import React , { createContext , useContext , useReducer } from 'react';

export const StateContext = createContext();

export const StateProvider=({ reducer , initialState , children })=>(
    <StateContext.Provider value = {useReducer(reducer,initialState)}>

export const useStateValue = () => useContext(StateContext)
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Et voila. We're done! Let's see what's happening here:

  • createContext creates a context object and returns it to StateContext which stores the Provider and the Consumer
  • Next we create StateProvider which is basically a HOC which wraps its children with the values offered by the Provider.
  • Finally we create useStateValue which is a custom hook which uses the StateContext context. We did this because otherwise you would have to import useContext and StateContext in all places wherever you wanted access to these values. Building up on the DRY principle of coding, we created a universal hook to take care of the same once and for all.

Next we just need a reducer and an initial state to start using the StateProvider component. We already took a look at what a reducer could look like earlier. The initial state can be anything you want; a JSON object, an array, or whatever fits your purposes the best.

Now let's see how to use the StateProvider component and we're all set. In our entry file (generally App.js), we just need to wrap our return block with the StateProvider =>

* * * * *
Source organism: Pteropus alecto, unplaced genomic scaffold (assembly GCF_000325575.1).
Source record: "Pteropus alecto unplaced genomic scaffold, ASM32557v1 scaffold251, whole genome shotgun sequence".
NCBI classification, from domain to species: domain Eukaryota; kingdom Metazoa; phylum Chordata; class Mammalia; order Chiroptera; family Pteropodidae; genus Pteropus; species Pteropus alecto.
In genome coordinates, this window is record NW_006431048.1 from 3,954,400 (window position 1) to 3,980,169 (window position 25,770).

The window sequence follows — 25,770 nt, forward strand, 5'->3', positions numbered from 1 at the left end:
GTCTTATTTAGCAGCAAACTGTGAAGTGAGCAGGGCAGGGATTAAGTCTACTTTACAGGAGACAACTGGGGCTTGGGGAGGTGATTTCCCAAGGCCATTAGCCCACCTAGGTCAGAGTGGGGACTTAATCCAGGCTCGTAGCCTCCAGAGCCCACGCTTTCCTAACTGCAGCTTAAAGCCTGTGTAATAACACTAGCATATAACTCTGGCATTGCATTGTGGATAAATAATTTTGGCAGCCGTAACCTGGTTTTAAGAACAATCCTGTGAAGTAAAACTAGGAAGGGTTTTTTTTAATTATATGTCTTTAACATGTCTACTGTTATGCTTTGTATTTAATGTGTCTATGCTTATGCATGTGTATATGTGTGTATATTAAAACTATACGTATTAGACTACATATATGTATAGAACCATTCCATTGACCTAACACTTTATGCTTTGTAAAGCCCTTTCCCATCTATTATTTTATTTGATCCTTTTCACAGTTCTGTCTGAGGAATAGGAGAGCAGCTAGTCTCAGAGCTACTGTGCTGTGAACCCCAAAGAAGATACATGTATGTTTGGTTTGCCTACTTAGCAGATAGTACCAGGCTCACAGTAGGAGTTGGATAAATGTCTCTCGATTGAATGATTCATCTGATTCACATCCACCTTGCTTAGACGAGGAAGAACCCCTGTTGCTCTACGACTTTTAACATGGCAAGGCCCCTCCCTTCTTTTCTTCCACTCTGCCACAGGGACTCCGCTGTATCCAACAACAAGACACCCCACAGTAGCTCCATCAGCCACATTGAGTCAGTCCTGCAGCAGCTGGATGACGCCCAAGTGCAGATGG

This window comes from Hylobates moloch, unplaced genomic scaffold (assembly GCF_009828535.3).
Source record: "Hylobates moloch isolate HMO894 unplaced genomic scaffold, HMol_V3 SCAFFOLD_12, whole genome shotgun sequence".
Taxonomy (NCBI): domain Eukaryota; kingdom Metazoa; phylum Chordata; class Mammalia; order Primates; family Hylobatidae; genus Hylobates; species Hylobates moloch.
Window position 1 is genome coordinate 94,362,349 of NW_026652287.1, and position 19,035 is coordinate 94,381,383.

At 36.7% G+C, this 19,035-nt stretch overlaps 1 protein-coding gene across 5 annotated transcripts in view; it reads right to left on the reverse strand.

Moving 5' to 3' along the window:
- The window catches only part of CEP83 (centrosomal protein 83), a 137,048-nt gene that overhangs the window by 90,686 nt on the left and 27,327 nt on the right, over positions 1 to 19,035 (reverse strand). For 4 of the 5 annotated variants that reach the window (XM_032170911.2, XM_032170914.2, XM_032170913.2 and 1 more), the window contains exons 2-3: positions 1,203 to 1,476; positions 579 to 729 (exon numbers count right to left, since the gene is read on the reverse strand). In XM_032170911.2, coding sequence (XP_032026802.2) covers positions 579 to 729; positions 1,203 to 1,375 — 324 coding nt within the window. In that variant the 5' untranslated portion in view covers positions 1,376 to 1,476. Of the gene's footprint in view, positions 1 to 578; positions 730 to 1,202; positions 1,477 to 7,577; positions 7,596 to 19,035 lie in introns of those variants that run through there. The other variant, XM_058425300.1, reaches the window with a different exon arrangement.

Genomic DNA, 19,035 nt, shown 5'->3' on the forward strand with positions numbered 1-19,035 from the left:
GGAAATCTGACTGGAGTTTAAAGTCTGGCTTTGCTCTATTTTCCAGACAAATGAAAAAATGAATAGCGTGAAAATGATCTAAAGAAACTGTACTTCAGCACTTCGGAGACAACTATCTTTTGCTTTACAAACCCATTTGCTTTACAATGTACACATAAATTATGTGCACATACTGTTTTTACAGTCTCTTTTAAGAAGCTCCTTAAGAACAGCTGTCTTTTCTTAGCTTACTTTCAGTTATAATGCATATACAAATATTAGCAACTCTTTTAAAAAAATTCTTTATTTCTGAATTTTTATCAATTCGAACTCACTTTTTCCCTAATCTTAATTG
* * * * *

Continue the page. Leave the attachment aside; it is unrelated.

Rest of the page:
import { StateProvider } from './utils/StateProvider';
import reducer, { initialState } from './utils/reducer';

const App = () => {
  return (
    <StateProvider initialState={initialState} reducer={reducer}>
        // Content ...
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  • To now access the state values inside your component, you simply go like:
import { useStateValue } from '../utils/StateProvider'

const MyComponent = () => {
    const [state, dispatch] = useStateValue()
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You can always use object destructing to just get the required slices of data from your global state instead of getting the entire state.

  • This implementation is viable only for functional components because useStateValue under the hood use the useContext hook and the rules of hooks clearly state that hooks can only be called inside the body of a functional component. If you want to use these values in a class-based component, you shall have to go over the bit more verbose method of using Consumer or contextType but in modern times, working with functional components is the norm and there's no way that this implementation shall break any time in the future.

Top comments (3)

fandyajpo profile image

i love the explanation sir, btw im using context and reducer for my state management. would u mind to make more article about react ecosystem??

for example preact for nextjs, etc :)

anukr98 profile image

Hey @fandyajpo
So glad that you loved the explanation.
And please feel free to drop down in the comments what else you would like to know and I'll give it my best to simplify it for you as well as I can.

rmaurodev profile image
Ricardo • Edited

Nice article @anukr98